According to bestselling author and ADP Researcher Marcus Buckingham: “people don’t fear change, they fear the unknown.” To use a timely example, if your company is attempting to rush back to “normal” (going into a physical office, business travel, etc.) he suggests having a concrete plan that offers visibility to senior leadership and their teams as to exactly what this will look like.  

Simply put, it’s not enough to send a company-wide email that says: “Okay folks, starting Monday, business as usual!” 

Furthermore, according to his recent study on building resilient teams: Only 17% of the workforce feels “highly resilient.” Clearly, company leaders across business types, industries, and geographies have a tremendous amount of work to do in the area of building a resilient company. 

Another interesting finding of note is the correlation between experiencing constant change and resilience. The data show that workers who experience five or more changes at work are 13.2x more likely to be resilient. 

To help make the findings actionable, Buckingham breaks down the workforce into three categories: (1) senior leaders(2) team leaders, and (3) self. For each bucket, he offers tips for how to help build resilience more effectively, based on questions posed to each group. These include things like vivid foresight and visible follow-throughanticipatory communication and psychological safety; and a sense of agency along with doing work we love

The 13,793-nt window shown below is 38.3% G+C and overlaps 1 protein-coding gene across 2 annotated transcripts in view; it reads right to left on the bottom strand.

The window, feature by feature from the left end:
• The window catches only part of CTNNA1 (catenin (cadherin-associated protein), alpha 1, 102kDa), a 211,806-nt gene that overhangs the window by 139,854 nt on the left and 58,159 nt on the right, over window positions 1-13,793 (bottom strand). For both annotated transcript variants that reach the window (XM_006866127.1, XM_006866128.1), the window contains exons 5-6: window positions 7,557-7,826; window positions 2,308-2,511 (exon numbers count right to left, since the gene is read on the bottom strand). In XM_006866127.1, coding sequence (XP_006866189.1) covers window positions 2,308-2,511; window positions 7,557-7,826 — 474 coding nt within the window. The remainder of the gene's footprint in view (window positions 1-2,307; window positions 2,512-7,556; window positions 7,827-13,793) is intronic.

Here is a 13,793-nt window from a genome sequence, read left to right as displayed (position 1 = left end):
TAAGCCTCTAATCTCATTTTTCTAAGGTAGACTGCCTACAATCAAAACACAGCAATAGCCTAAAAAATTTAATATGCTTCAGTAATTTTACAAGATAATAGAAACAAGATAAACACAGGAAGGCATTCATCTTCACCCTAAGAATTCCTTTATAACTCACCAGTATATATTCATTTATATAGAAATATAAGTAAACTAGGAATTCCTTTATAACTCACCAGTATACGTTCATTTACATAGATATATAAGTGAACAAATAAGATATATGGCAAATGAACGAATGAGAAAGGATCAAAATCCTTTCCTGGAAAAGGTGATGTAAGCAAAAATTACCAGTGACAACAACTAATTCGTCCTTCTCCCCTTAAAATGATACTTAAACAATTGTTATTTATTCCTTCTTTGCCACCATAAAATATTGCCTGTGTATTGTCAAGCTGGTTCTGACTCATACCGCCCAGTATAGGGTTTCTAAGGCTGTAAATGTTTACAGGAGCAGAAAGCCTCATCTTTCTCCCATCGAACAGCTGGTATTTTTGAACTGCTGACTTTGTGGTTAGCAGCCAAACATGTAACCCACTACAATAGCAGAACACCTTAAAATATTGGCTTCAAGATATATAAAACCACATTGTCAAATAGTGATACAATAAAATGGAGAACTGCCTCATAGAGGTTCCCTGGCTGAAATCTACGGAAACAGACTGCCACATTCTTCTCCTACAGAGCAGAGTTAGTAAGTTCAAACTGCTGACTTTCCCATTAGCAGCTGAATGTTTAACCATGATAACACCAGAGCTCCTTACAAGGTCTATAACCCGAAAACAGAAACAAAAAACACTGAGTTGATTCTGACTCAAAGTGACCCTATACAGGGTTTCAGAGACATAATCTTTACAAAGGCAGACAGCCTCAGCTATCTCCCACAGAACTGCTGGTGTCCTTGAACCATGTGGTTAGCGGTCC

If you’re a company leader, I highly recommend checking out the full study, or his related article What Really Makes Us Resilient in Harvard Business Review. (Bonus: Take his “Gift of Standout” assessment for free here.) 

Q1 2021 Private Equity Insights Overview

Working with over 500 of the world’s top private equity firms gives us insight into what the industry is focusing on. Every quarter our team analyzes the projects we work on with our PE fund clients to get a bird’s eye view of the market. We analyze behaviors across the large variety of clients that we work with on a daily basis and synthesize the data into a comprehensive private equity industry report. You can access the valuable data in this report such as the following:

diligence vs value creation 2021

If you would like to get a copy of the report, reach out directly to your BluWave contact or our team at and we’ll be happy to assist.